From Buenos Aires to DC: Bridging the North-South Divide

Reflections from Washington DC

ANCA Leo Sarkisian Internship 2008

The trip started on June 29th. There I was sitting in Buenos Aires’ Ezeiza airport waiting to board the 747 to Washington DC. It was me and my luggage, surrounded by strangers ‘s all with different plans and reasons for coming to the States. But my aim was very clear — to learn how to more effectively advance the Armenian Cause by participating in the Leo Sarkisian Internship at the ANCA National Headquarters. And to get my first glimpse of North America.

My luggage was full, as they say in Spanish–full of expectations and various feelings: fear, happiness, uncertainty, and excitement among others. Everything was happening at the same time ‘s nonstop. When I was boarding the plane, my heart was racing like a Formula 1 vehicle.

Twelve hours of travelling went by as if it were 12 minutes and before I realized, I hopped off the plane, and took a taxi straight to the ANCA offices, where I was greeted by 5 of my fellow interns sitting around the ANCA’s conference table. I introduced myself, “Hi, I’m Razmig Nalpatian from Argentina” and everyone’s answer was “Oh! How long did you travel? That is very far;” Having finished my explanation, I joined their media project that they were working on since some days before. This was how the Internship began: a 5 minute introduction and straight to work.

And that’s how it was every day after that. Lectures, projects, meetings–one after the other, all interesting in their own way. I can go into the specifics of each, but I’ll focus on some of the highlights (or stranger encounters).

We had lunch at the World Bank. You read about it in political science books-‘sthe good and, let’s face it, the not so good. And here I was, sitting in the cafeteria of one of the most important international financial institutions in the world ‘s thinking that working here may be an option for me some day. Or not.

We listened to Armenian Foreign Minister Edward Nalbandian, as he spoke at the Carnegie Endowment ‘s his first trip as Foreign Minister to the United States. His remarks came just days after Armenian President Serge Sargsyan extended a call for dialogue to the Turkish Government ‘s the great Soccer Gambit of 2008. In this context, Nalbandian’s analysis of Armenia-Turkey relations carried even greater meaning. It was interesting watching how his speech was received by the U.S. government and think tank representatives.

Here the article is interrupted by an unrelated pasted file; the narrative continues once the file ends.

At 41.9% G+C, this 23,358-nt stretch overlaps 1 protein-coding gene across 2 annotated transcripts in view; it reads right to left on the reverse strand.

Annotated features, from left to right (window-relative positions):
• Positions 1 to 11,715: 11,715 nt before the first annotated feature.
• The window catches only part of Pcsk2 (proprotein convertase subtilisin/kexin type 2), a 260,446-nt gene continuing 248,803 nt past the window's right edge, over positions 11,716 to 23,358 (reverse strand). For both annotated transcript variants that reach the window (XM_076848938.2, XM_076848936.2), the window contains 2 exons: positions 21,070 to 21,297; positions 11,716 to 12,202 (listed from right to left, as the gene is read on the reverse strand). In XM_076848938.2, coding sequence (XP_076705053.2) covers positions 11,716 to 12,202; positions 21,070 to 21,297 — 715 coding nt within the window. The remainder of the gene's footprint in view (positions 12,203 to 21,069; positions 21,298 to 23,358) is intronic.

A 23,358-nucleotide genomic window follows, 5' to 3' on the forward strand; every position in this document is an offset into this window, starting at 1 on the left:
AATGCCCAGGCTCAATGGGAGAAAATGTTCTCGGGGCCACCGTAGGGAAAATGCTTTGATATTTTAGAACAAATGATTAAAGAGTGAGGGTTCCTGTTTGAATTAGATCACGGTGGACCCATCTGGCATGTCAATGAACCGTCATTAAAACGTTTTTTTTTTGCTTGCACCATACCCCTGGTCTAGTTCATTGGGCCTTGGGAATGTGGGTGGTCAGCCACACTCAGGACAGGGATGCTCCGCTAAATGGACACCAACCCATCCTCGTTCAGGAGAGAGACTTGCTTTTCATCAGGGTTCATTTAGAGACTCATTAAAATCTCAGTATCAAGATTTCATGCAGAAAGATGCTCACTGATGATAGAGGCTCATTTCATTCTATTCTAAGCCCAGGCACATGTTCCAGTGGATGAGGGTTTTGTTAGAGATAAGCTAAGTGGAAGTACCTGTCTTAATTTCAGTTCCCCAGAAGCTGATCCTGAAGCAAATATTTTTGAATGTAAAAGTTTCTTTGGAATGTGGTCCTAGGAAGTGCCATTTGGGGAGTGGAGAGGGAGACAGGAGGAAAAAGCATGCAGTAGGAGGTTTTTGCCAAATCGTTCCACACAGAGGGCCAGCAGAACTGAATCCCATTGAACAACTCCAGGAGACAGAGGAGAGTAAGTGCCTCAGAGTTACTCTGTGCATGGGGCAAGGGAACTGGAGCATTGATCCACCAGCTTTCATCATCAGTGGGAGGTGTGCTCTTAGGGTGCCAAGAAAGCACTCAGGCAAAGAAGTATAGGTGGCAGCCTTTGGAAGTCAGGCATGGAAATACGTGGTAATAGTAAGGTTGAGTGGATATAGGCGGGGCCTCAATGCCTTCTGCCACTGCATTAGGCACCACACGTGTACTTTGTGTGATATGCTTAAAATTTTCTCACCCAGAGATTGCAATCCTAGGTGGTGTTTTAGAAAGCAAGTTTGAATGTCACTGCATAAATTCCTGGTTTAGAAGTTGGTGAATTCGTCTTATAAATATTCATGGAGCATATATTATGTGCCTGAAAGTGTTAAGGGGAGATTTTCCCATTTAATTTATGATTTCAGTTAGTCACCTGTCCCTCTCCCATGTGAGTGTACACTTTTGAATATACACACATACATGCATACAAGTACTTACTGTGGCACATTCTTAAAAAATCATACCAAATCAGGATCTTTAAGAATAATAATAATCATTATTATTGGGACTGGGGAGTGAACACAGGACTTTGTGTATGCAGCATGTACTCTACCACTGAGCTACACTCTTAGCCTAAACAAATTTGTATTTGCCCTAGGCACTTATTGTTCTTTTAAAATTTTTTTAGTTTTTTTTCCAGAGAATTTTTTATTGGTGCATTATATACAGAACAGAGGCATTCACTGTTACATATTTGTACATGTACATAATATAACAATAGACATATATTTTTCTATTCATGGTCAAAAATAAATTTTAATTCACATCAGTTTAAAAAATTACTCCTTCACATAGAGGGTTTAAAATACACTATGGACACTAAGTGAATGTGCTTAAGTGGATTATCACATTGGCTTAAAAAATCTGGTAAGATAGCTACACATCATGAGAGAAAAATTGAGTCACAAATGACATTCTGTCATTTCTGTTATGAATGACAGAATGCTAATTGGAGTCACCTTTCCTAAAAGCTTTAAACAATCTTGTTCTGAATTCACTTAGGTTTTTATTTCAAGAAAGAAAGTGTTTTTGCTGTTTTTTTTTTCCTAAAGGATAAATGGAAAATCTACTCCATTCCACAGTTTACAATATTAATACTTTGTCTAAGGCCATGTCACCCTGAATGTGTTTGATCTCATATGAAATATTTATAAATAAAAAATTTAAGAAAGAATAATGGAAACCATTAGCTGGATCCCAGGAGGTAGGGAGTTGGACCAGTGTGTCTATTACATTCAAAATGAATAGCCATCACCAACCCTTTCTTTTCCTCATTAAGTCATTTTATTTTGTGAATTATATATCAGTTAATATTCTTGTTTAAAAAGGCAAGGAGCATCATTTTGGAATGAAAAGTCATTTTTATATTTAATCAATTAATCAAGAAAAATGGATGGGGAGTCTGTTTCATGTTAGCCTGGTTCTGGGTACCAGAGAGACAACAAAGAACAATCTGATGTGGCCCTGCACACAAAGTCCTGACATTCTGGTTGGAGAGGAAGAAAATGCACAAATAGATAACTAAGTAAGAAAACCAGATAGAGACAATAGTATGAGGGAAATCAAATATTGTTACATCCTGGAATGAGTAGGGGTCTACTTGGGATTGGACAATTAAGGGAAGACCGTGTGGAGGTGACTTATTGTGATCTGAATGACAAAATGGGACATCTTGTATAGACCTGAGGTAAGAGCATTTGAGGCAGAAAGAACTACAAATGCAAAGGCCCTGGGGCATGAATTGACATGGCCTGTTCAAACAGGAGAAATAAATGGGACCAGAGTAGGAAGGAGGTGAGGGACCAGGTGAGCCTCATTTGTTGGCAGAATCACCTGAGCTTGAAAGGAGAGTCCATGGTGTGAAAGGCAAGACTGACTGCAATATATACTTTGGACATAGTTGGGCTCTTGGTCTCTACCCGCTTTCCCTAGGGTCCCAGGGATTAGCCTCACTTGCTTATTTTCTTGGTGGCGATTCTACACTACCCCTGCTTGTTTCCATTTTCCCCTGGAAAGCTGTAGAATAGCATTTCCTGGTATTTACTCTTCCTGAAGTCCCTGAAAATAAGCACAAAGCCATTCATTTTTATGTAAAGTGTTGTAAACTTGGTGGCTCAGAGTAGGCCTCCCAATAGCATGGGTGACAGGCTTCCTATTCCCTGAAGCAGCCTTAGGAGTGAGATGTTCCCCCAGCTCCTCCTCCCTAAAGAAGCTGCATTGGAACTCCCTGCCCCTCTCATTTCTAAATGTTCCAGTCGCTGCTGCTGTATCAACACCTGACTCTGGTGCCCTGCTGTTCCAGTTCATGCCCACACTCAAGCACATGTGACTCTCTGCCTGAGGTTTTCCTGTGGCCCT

That same week, we went to the Congressional Baseball Game. This was definitely a new experience for me. For the record, in Argentina, baseball is not a very popular sport. Of the top ten sports in the country, baseball is number eleven. We are used to the high-energy atmosphere of soccer matches. So watching Members of Congress in baseball uniforms participating in the U.S. national pastime–let’s just say, we don’t see a lot of Argentinean lawmakers on the soccer field very often. But, I got to soak up the baseball culture–complete with hot dogs, peanuts and libations. By the way, for the record, the Republicans beat the Democrats–apparently extending their overwhelming winning streak.

Back to politics. We met with Dean Shahinian, Senior Counsel for the Senate Banking Committee, who gave an insightful lecture about the Senate and its work on issues dealing with the America’s banking sector ‘s an important issue given the banking woes facing the U.S. at the moment.

As I walked around Capitol Hill, I transformed from Razmig the Intern to Razmig the Tourist–taking photos of the Capitol, the Library of Congress and the incredible buildings in the area.

And throughout the whole process, I have had the opportunity get to know our intern team and the ANCA team better. Realizing that the political systems may be different, I see our shared culture as a great connector–no matter where you are from. We have all shared stories (some I can share, others I won’t) and established lifetime friendships.

This ANCA Leo Sarkisian Internship has been a unique opportunity for me to better understand how the Armenian community is organized and the Armenian Cause is advanced in the United States, with its activism and advocacy, efforts in Washington D.C. and around the country. I am confident that I will be able to put in practice everything that I have learned when I return to my community in South America and to move our Cause to the next level.

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